Spider-Man: Across the Spider-Verse (2023)

In 2018, Spider-Man: Into the Spider-Verse was a breath of fresh air.  While not as stale as it is now, the Marvel Cinematic Universe was starting to show some problems here and there, and along came an animated movie with a character - Miles Morales - that most people with just a passing knowledge of Spider-Man wouldn't necessarily know, but who perfectly captured the idea of what it is to be Spider-Man.  It also introduced the idea of the different versions of Spider-Man from down the years being from a number of different universes, something that became important in the live-action films by Spider-Man: No Way Home.

The important difference is that the "Spider-Verse" concept of a multiverse is quite different than the MCU one.  It's specifically centered around different iterations of Spidey himself rather than logically realistic realities.  That means the first sequel, Spider-Man: Across the Spider-Verse, often walks a line between silly and imaginative, while managing to tie in all the Spider-Man movie franchises. 

Gwen Stacy (Hailee Steinfeld) has returned to her own universe but is having trouble adjusting.  Peter Parker, rather than becoming Spider-Man, became the Lizard, forcing her to stop him.  As a result Spider-Woman becomes the prime target of her father, Captain George Stacy (Shea Wigham), and things don't go well when he learns the truth.  With no other option, after helping to stop a version of the Vulture that appears as a Renaissance drawing, she joins two other iterations - another version of Spider-Woman (Issa Rae) and Miguel O'Hara (Oscar Isaac), aka Spider-Man 2099, in trying to undo the damage done when the way to other realities was opened previously.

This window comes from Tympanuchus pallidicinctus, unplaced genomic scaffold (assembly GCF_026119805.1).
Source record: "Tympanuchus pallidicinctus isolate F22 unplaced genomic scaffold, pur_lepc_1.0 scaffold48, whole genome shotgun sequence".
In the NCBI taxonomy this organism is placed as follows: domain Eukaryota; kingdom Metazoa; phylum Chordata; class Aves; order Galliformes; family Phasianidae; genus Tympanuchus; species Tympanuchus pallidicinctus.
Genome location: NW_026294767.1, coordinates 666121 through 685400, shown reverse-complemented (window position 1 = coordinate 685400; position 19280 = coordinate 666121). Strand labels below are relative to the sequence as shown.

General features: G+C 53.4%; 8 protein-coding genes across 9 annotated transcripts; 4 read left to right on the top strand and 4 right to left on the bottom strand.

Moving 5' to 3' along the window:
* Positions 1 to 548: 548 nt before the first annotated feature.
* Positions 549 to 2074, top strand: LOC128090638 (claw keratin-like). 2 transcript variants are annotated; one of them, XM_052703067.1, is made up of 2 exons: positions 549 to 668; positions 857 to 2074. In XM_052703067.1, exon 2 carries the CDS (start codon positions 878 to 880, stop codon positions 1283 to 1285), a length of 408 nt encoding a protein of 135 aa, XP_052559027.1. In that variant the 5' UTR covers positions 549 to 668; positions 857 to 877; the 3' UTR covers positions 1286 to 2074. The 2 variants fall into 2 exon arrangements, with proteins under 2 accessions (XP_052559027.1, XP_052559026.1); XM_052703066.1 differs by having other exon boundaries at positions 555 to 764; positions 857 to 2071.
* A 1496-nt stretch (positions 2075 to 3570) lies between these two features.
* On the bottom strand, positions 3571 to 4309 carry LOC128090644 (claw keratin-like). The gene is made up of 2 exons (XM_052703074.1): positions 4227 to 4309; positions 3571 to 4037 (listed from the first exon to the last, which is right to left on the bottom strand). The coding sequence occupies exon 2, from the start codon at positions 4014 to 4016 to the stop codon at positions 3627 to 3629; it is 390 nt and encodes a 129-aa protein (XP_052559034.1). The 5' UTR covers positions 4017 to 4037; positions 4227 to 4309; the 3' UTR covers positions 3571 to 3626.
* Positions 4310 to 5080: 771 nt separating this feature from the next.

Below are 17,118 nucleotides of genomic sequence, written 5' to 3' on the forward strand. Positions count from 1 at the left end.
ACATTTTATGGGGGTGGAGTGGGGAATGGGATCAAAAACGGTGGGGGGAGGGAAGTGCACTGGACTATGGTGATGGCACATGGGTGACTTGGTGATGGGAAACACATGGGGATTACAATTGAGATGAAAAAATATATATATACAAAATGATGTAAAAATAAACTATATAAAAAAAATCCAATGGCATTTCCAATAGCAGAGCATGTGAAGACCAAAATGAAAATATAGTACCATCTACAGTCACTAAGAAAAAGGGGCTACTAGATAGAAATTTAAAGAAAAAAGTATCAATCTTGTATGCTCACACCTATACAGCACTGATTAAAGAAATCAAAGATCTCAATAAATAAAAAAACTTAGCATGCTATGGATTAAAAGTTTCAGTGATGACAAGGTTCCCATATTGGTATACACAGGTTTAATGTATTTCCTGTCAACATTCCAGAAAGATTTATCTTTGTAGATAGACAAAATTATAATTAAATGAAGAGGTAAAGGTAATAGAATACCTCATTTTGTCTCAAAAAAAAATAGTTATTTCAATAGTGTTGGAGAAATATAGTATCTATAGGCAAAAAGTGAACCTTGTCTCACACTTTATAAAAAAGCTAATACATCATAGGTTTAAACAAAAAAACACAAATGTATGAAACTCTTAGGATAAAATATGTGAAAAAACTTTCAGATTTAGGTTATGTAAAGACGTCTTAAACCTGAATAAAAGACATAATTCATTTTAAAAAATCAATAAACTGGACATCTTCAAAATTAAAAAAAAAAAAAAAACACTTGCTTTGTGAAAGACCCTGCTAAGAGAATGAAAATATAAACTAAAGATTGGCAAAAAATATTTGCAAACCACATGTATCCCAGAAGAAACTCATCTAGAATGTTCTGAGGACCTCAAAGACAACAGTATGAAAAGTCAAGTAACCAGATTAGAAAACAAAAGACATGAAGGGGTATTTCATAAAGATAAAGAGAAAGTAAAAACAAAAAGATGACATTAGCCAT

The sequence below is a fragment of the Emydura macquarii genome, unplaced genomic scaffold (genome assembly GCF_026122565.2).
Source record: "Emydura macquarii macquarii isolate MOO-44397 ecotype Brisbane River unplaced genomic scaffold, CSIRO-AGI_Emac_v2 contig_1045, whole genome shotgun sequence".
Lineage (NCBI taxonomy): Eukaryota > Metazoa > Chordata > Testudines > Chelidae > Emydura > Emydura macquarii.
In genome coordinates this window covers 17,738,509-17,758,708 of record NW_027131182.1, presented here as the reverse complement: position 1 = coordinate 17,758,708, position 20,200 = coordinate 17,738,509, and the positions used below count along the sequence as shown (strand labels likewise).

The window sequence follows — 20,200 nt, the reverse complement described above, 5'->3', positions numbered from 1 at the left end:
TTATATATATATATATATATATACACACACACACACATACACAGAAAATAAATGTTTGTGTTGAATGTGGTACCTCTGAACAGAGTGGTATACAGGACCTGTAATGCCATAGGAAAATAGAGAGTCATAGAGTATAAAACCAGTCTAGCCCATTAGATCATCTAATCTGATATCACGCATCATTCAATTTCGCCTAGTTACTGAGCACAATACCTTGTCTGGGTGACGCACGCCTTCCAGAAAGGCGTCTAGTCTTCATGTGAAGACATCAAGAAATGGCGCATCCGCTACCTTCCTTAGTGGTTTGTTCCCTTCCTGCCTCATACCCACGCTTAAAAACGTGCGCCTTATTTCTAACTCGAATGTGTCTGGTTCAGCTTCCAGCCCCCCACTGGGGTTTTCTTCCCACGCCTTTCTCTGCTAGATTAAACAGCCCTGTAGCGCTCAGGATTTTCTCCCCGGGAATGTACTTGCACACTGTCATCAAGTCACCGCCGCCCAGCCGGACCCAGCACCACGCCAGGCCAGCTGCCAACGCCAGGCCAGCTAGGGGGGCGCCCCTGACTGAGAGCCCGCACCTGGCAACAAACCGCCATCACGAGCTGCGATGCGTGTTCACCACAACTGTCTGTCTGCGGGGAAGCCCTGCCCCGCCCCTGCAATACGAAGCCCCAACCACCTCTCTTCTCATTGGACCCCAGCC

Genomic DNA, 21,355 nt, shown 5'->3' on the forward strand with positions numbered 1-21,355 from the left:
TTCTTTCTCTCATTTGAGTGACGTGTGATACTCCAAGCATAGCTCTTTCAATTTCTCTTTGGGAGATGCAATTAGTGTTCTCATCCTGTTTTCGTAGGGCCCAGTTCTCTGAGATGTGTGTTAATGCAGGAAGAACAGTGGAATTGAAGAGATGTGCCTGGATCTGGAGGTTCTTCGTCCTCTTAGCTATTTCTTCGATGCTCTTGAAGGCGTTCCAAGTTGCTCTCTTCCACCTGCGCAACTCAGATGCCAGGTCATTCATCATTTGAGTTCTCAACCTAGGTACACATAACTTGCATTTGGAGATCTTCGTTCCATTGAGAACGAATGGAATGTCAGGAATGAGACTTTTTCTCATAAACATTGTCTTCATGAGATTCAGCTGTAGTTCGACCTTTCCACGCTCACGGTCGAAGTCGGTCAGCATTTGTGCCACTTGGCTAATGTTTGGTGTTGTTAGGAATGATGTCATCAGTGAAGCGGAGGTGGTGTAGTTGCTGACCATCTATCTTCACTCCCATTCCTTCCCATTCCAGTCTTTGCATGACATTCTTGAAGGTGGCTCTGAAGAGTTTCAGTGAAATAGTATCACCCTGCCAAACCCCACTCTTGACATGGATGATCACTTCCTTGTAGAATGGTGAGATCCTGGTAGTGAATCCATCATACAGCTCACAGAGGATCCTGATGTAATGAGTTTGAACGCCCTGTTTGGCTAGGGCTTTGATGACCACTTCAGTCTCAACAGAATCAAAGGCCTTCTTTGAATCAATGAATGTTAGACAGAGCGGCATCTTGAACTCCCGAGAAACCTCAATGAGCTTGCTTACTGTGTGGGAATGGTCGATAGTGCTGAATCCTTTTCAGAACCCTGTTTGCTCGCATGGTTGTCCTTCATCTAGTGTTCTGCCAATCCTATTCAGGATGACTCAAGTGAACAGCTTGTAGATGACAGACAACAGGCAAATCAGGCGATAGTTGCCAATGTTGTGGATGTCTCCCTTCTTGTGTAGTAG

Meanwhile, Morales (Shameik Moore) has settled into his role as Spider-Man in his own world.  Unfortunately, it is causing problems for both his academic and home life, especially as his parents are starting to suspect something is going on.  With the advent of a new villain called the Spot (Jason Schwartzman), who gains the ability to travel between Spider-Verses without the help of a stabilizer to keep him from glitching, Morales is eventually reunited with Stacy.  However, the Spider-Verse, and Miguel himself, have some hard truths in store for Morales, ones that he will have to face as he matures. 

Spider-Man: Into the Spider-Verse was a complete surprise to me as I didn't know what to expect from a cartoon version, and it was one of the more imaginative superhero films I had seen.  It was quite successful so I was surprised that the story wasn't followed up on.  Part of that reason, like most things, was COVID-19, and others were studio delays in releasing just to give it a chance.  What is rare is to see serious American animation like this, especially exceeding the two-hour mark, do well in the U.S.  While suitable for about anyone 12 and up this is not a dumbed-down kid's version of Spider-Man.  Some of that may be because Sony still owns the rights to the property rather than Disney, thus they are not afraid to take more chances with it.